Just in time for summer-camp season, the Cartoon Network introduces “Camp Lazlo” (8 p.m., Cartoon Network), a new animated comedy from Joe Murray, creator of the 1993 series “Rocko’s Modern Life.”
Lazlo is not the name of the camp. He’s a fun-loving adolescent Brazilian monkey.
Truth be told, I had no idea what kind of creature Lazlo is supposed to be, but the press material calls him a monkey, so that’s my story and I’m sticking to it.
His best friends are an Indian elephant named Raj, who speaks with an Indian accent, and a pygmy rhino named Clam, who looks neither like a rhino nor a clam.
Raj does resemble an elephant – a nervous, stammering and long-winded one at that. He’s a polysyllabic pachyderm and, as such, is my favorite character.
“Camp Lazlo” actually takes place at Camp Kidney, home of Leaky Lake, next to Pimpleback Mountain. The control-freak camp counselor is a moose, of sorts, named Lumpus.
“Lazlo” does a nice job of contrasting the structured atmosphere of summer camp with the anarchic, anything-goes world of modern animation. Kids should enjoy “Lazlo” even if they can’t tell one misshapen animal from the other.
“Monk” (10 p.m., USA) enters its fourth season with a special guest appearance by Jason Alexander as a rough-around-the-edges private eye who appears to give Adrian Monk (Tony Shalhoub) some serious competition as the police force’s favorite eccentric consultant.
After a mall detective is murdered during a jewelry store robbery, Marty Eels (Alexander), a disheveled detective with a long history of failures, arrives at the scene of the crime. With maddening speed, Marty appears to “intuit” the location of the missing getaway car, buried loot and hidden evidence.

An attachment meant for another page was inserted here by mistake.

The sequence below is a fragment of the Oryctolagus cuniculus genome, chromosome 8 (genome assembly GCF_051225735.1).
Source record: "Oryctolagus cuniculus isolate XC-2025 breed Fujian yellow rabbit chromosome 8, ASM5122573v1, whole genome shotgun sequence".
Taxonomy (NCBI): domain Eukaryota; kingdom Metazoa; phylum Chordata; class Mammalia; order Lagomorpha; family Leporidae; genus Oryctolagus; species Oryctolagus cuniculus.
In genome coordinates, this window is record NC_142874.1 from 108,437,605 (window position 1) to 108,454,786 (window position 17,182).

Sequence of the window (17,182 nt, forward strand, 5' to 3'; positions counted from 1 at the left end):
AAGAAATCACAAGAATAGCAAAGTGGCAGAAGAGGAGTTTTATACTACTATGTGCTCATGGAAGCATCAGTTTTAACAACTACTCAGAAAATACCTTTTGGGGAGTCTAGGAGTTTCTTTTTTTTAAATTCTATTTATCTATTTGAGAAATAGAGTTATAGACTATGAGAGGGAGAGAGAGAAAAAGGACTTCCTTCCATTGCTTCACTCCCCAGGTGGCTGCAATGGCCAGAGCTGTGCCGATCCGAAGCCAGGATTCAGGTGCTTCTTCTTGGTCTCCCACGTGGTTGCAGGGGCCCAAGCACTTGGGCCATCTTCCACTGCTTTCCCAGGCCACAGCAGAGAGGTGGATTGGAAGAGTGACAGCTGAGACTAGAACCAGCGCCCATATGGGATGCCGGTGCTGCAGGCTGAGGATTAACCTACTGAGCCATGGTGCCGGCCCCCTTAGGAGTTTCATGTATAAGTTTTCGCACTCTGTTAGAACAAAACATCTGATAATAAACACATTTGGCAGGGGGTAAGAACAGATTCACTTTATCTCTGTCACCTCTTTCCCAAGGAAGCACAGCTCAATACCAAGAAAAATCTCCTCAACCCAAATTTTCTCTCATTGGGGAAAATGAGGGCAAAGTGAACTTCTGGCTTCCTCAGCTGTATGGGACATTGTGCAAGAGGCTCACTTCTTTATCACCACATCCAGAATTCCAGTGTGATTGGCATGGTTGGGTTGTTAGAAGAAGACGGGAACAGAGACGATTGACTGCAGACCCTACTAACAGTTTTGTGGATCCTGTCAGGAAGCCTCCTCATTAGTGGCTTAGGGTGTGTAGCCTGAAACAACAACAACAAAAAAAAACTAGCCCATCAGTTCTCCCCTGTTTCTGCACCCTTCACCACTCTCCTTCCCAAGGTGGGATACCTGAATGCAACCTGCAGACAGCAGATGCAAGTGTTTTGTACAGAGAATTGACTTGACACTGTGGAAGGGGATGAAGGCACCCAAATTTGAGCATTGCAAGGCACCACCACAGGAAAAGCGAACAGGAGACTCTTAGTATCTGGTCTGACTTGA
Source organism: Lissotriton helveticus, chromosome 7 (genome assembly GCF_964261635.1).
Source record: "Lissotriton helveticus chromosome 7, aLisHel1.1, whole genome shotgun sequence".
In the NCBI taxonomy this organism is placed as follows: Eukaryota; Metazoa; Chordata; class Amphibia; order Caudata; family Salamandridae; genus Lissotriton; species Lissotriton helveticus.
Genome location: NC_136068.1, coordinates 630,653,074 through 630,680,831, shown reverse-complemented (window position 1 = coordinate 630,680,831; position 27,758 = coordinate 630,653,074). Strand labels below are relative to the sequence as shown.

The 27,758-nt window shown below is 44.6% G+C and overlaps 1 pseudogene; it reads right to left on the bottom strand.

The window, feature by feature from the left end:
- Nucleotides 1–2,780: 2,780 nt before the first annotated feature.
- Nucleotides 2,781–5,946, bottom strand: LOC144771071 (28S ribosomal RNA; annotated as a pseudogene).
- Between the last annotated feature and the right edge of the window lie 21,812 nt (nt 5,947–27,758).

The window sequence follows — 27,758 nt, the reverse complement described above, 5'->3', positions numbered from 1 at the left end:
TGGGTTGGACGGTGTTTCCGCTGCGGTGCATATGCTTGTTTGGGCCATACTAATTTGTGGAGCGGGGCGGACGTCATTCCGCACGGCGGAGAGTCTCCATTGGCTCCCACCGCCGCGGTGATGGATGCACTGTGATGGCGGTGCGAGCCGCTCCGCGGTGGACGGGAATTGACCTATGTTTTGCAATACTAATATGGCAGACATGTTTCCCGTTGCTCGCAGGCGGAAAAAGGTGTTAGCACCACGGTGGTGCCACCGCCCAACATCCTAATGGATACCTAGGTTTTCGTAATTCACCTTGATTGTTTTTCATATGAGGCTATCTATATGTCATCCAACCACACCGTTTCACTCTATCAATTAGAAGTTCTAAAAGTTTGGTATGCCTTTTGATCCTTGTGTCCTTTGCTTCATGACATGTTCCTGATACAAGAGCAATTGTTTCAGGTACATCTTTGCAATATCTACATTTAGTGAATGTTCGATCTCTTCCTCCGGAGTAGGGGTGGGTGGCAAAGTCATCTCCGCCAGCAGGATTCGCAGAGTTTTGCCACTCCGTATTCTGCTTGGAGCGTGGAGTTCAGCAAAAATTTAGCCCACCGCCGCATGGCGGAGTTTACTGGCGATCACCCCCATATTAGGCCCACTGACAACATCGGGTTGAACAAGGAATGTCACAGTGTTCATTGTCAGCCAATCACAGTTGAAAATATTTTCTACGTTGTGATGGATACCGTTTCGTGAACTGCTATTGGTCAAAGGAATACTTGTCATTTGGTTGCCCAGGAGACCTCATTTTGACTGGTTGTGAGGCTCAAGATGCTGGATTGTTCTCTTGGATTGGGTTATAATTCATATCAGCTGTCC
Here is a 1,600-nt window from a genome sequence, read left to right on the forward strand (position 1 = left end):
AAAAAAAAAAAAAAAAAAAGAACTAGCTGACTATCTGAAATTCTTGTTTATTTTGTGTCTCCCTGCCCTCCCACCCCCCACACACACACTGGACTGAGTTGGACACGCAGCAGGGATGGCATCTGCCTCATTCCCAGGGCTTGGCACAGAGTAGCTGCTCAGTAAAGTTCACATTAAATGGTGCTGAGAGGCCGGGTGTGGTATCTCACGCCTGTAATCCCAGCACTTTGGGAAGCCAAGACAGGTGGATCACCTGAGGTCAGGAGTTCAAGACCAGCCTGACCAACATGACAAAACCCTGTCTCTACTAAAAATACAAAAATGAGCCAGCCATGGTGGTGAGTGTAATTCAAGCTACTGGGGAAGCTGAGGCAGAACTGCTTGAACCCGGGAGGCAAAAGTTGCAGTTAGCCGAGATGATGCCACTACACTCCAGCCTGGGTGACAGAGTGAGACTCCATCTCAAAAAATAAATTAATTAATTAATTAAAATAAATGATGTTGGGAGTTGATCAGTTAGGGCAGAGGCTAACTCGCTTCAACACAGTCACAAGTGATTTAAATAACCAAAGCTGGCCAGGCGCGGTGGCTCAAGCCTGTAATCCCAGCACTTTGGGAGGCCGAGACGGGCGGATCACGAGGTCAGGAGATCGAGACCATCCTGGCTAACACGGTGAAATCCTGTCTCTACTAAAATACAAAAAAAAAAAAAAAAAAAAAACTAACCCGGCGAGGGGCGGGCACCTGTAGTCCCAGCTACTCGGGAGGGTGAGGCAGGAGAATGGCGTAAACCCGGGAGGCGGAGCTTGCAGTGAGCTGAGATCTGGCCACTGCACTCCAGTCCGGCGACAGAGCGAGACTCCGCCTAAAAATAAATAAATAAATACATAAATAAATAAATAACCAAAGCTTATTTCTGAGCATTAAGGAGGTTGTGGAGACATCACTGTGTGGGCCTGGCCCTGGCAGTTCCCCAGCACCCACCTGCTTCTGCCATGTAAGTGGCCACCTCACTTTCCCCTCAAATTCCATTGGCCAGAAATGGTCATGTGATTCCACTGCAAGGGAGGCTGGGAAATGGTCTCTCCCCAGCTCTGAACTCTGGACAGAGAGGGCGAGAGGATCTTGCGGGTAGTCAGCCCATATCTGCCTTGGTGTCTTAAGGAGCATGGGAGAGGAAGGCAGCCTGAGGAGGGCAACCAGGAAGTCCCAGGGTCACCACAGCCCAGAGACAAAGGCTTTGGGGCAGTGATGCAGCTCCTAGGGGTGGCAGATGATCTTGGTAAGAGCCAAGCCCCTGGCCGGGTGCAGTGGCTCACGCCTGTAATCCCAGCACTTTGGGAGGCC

Adrian balks that he is “cheating,” but Capt. Stottlemeyer (Ted Levine) dismisses this as a jealous spat between two odd ducks. He irks Adrian when he insists that he stay behind at the precinct house while Marty finishes up the case.
While many summer movies emphasize special effects and expensive explosions, some stand out for their low budgets and story-driven excitement. The 2001 thriller “Joy Ride” (8 p.m., Fox) is a good example of the latter.
Two brothers (Paul Walker and Steve Zahn) bicker over a girl (Leelee Sobieski) on a cross-country drive. But their real problems begin when they start playing with an old CB radio and get on the wrong side of an angry truck driver.
Scheduled on “60 Minutes” (8 p.m., CBS): an interview with Ken Lay of Enron; the wife and mother who will pilot the space shuttle Discovery.
A member of a tribute band (Mark Wahlberg) lives out his arena-rock fantasy in the 2001 drama “Rock Star” (8 p.m., UPN), co-starring Jennifer Aniston.
The railroad’s arrival changes the dynamic between settler and native on “Into the West” (8 p.m., TNT).
Scheduled on “Costas Now” (9 p.m., HBO): an interview with Jack Nicklaus.
A pattern emerges in a series of bank heists on “Numb3rs” (10 p.m., CBS).
Two officers stand trial for murdering a suspect in custody on “Law & Order: Trial by Jury” (10 p.m., NBC).
Scheduled on “20/20” (10 p.m., ABC): three teens with extraordinary stories to tell.
An unhappily married woman (Lana Turner) and a hot-blooded drifter (John Garfield) hatch a homicidal insurance scam in the 1946 potboiler “The Postman Always Rings Twice” (5 p.m., Turner Classic Movies), based on a novel by James M. Cain.
A new nurse on “8 Simple Rules” (8 p.m., ABC) … A rash decision on “What I Like About You” (8 p.m., WB).
On back-to-back episodes of “Hope & Faith” (ABC), tricks and treats (8:30 p.m.), rival columns (9 p.m.) … A fighter jet crashes near a schoolyard on “JAG” (9 p.m., CBS) … Behind-the-wheel madness on “Reba” (9 p.m., WB) … The return of the ex on “Less Than Perfect” (9:30 p.m., ABC) … Fran’s young beau shocks Josh on “Living with Fran” (9:30 p.m., WB).
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